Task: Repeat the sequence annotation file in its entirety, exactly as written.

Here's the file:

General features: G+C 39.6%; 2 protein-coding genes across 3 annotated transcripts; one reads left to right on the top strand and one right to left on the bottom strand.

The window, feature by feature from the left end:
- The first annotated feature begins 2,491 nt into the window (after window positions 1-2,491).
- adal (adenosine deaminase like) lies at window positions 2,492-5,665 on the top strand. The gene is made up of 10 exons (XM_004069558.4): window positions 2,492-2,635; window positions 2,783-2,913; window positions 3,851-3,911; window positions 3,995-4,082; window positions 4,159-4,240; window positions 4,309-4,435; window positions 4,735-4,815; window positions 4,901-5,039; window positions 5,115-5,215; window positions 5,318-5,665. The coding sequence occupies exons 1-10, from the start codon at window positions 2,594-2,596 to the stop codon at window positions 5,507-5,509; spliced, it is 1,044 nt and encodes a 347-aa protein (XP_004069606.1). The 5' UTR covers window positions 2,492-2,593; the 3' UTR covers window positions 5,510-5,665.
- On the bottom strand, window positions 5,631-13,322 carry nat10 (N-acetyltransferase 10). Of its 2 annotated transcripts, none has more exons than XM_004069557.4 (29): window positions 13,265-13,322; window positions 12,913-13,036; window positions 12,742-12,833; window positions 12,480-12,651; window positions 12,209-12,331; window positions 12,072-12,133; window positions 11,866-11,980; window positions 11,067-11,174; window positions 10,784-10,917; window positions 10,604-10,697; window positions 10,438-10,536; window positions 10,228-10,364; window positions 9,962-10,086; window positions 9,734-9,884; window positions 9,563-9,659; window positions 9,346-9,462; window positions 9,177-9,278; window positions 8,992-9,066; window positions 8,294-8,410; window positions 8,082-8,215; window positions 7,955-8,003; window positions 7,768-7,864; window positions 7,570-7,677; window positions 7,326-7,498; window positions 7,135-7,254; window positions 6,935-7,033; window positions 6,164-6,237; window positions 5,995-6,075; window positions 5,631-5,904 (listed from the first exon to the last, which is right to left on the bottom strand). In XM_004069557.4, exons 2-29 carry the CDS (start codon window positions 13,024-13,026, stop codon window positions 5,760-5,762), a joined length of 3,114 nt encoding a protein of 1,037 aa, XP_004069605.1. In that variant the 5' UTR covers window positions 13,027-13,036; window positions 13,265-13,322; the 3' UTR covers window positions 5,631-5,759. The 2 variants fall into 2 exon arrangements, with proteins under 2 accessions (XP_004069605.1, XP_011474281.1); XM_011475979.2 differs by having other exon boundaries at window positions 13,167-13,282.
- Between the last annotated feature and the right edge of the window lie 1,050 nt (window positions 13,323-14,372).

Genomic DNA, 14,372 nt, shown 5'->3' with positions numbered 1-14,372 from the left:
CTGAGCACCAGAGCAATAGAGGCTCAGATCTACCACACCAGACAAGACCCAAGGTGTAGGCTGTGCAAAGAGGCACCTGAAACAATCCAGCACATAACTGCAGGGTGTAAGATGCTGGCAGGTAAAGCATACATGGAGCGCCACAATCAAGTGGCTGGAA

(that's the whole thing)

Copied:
General features: G+C 39.6%; 2 protein-coding genes across 3 annotated transcripts; one reads left to right on the top strand and one right to left on the bottom strand.

The window, feature by feature from the left end:
- The first annotated feature begins 2,491 nt into the window (after window positions 1-2,491).
- adal (adenosine deaminase like) lies at window positions 2,492-5,665 on the top strand. The gene is made up of 10 exons (XM_004069558.4): window positions 2,492-2,635; window positions 2,783-2,913; window positions 3,851-3,911; window positions 3,995-4,082; window positions 4,159-4,240; window positions 4,309-4,435; window positions 4,735-4,815; window positions 4,901-5,039; window positions 5,115-5,215; window positions 5,318-5,665. The coding sequence occupies exons 1-10, from the start codon at window positions 2,594-2,596 to the stop codon at window positions 5,507-5,509; spliced, it is 1,044 nt and encodes a 347-aa protein (XP_004069606.1). The 5' UTR covers window positions 2,492-2,593; the 3' UTR covers window positions 5,510-5,665.
- On the bottom strand, window positions 5,631-13,322 carry nat10 (N-acetyltransferase 10). Of its 2 annotated transcripts, none has more exons than XM_004069557.4 (29): window positions 13,265-13,322; window positions 12,913-13,036; window positions 12,742-12,833; window positions 12,480-12,651; window positions 12,209-12,331; window positions 12,072-12,133; window positions 11,866-11,980; window positions 11,067-11,174; window positions 10,784-10,917; window positions 10,604-10,697; window positions 10,438-10,536; window positions 10,228-10,364; window positions 9,962-10,086; window positions 9,734-9,884; window positions 9,563-9,659; window positions 9,346-9,462; window positions 9,177-9,278; window positions 8,992-9,066; window positions 8,294-8,410; window positions 8,082-8,215; window positions 7,955-8,003; window positions 7,768-7,864; window positions 7,570-7,677; window positions 7,326-7,498; window positions 7,135-7,254; window positions 6,935-7,033; window positions 6,164-6,237; window positions 5,995-6,075; window positions 5,631-5,904 (listed from the first exon to the last, which is right to left on the bottom strand). In XM_004069557.4, exons 2-29 carry the CDS (start codon window positions 13,024-13,026, stop codon window positions 5,760-5,762), a joined length of 3,114 nt encoding a protein of 1,037 aa, XP_004069605.1. In that variant the 5' UTR covers window positions 13,027-13,036; window positions 13,265-13,322; the 3' UTR covers window positions 5,631-5,759. The 2 variants fall into 2 exon arrangements, with proteins under 2 accessions (XP_004069605.1, XP_011474281.1); XM_011475979.2 differs by having other exon boundaries at window positions 13,167-13,282.
- Between the last annotated feature and the right edge of the window lie 1,050 nt (window positions 13,323-14,372).

Genomic DNA, 14,372 nt, shown 5'->3' with positions numbered 1-14,372 from the left:
CTGAGCACCAGAGCAATAGAGGCTCAGATCTACCACACCAGACAAGACCCAAGGTGTAGGCTGTGCAAAGAGGCACCTGAAACAATCCAGCACATAACTGCAGGGTGTAAGATGCTGGCAGGTAAAGCATACATGGAGCGCCACAATCAAGTGGCTGGAA